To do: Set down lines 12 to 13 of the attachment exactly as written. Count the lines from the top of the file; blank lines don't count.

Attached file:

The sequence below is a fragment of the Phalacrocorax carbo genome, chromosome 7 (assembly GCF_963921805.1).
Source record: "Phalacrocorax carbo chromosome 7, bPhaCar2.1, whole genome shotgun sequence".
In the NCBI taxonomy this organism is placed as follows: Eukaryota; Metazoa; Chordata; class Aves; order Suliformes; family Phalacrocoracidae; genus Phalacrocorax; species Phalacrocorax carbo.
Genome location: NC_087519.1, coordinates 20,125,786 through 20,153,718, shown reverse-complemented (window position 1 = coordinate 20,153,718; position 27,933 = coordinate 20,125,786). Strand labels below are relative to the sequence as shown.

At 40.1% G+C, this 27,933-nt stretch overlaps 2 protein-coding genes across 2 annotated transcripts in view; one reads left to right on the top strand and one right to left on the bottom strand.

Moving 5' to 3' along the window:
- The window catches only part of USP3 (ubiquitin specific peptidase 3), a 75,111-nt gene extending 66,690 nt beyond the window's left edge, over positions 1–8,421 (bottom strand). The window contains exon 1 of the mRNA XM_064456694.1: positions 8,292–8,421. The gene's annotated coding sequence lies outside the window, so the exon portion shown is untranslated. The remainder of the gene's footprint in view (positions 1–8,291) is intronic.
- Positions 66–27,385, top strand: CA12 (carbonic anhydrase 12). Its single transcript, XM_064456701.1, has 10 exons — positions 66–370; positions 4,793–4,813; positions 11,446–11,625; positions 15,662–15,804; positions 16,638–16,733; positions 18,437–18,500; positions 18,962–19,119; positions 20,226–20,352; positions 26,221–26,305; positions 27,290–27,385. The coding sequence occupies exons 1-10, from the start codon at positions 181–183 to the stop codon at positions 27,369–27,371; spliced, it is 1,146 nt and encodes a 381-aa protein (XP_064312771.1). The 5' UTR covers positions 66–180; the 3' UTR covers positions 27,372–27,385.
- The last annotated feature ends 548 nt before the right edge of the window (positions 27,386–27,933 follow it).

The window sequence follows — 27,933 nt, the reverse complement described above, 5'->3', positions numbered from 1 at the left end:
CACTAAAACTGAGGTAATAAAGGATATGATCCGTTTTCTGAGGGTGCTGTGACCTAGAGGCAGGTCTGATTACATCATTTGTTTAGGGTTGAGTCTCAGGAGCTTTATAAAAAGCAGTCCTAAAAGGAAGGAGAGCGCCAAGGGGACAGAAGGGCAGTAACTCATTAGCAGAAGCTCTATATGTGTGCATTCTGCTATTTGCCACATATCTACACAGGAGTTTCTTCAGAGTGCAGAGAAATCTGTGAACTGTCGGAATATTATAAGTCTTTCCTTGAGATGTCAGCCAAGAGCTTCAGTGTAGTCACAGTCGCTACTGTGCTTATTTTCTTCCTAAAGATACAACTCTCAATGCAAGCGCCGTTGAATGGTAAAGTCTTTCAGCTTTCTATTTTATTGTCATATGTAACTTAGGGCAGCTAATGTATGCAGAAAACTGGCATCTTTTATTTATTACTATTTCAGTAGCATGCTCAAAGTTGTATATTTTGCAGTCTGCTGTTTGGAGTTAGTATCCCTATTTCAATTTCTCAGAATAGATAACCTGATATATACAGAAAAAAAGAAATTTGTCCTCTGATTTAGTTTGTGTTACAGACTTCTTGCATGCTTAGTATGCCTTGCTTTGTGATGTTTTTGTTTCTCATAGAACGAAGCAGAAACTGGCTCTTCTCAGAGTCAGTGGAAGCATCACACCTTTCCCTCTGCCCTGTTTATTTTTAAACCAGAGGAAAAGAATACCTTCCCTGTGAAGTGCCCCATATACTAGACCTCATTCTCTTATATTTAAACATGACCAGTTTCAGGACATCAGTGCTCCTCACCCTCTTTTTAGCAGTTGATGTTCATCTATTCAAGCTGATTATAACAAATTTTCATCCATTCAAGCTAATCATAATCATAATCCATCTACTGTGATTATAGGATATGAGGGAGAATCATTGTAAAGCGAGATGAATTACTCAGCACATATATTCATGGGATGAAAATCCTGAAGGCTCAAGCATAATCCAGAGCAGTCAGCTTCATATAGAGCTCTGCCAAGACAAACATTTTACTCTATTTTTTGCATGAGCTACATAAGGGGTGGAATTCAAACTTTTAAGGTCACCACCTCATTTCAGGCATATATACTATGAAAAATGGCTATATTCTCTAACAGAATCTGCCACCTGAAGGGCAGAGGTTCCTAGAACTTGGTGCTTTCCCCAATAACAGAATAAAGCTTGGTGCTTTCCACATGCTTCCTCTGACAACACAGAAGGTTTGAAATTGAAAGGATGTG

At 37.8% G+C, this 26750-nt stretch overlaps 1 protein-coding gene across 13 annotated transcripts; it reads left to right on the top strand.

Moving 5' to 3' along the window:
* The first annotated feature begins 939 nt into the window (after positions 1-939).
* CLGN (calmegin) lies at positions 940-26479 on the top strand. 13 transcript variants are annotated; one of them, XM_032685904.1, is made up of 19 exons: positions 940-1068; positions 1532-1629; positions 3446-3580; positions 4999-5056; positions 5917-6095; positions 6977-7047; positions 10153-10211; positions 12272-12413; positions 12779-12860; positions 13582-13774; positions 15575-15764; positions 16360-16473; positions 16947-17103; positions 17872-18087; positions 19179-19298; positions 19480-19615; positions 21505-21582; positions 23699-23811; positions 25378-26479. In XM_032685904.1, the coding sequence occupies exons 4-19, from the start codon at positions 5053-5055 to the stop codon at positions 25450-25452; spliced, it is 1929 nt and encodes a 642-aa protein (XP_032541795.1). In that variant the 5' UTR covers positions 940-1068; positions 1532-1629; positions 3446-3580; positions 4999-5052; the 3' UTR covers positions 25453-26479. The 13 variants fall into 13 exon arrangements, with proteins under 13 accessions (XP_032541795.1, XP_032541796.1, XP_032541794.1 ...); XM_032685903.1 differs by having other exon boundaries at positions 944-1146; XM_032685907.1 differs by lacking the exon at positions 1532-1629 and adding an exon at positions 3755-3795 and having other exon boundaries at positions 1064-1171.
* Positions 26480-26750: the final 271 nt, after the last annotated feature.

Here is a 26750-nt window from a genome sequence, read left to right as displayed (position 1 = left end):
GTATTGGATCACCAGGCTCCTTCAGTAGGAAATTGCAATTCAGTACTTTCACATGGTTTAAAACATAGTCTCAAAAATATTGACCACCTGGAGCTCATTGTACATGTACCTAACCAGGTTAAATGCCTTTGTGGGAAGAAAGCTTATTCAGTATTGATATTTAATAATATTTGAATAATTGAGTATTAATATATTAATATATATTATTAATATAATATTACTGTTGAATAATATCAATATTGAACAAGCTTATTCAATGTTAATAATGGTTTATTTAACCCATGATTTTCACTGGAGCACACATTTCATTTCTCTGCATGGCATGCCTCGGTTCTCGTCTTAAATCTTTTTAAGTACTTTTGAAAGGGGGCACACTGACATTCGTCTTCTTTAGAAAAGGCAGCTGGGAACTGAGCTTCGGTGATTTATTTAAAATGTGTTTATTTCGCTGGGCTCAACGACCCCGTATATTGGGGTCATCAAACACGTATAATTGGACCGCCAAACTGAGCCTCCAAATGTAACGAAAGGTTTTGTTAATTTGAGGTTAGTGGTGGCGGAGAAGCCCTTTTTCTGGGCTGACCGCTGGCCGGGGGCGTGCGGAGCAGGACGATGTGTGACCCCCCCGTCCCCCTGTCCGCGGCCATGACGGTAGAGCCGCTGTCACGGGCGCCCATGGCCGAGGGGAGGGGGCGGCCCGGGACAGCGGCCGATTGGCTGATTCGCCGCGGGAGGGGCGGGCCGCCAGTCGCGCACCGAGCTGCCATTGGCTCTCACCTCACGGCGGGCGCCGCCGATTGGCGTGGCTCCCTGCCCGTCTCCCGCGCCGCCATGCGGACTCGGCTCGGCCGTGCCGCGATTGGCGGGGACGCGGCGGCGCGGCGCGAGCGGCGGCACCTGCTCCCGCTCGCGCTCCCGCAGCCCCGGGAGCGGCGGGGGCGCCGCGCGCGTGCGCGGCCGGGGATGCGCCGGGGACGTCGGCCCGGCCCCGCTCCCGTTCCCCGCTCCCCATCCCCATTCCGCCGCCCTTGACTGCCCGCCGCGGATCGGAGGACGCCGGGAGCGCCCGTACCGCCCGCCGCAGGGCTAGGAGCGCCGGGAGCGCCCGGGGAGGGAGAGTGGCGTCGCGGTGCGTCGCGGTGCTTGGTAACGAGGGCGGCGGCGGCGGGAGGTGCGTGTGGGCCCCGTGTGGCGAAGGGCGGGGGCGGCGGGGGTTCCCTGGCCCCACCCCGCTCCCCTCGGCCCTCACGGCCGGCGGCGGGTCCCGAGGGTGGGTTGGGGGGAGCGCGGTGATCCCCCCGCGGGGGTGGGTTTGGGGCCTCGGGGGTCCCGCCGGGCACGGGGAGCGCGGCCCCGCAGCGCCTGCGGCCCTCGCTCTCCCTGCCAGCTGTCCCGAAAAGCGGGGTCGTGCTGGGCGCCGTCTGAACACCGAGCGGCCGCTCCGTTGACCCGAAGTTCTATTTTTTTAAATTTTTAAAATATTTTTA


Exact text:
At 37.8% G+C, this 26750-nt stretch overlaps 1 protein-coding gene across 13 annotated transcripts; it reads left to right on the top strand.

Moving 5' to 3' along the window: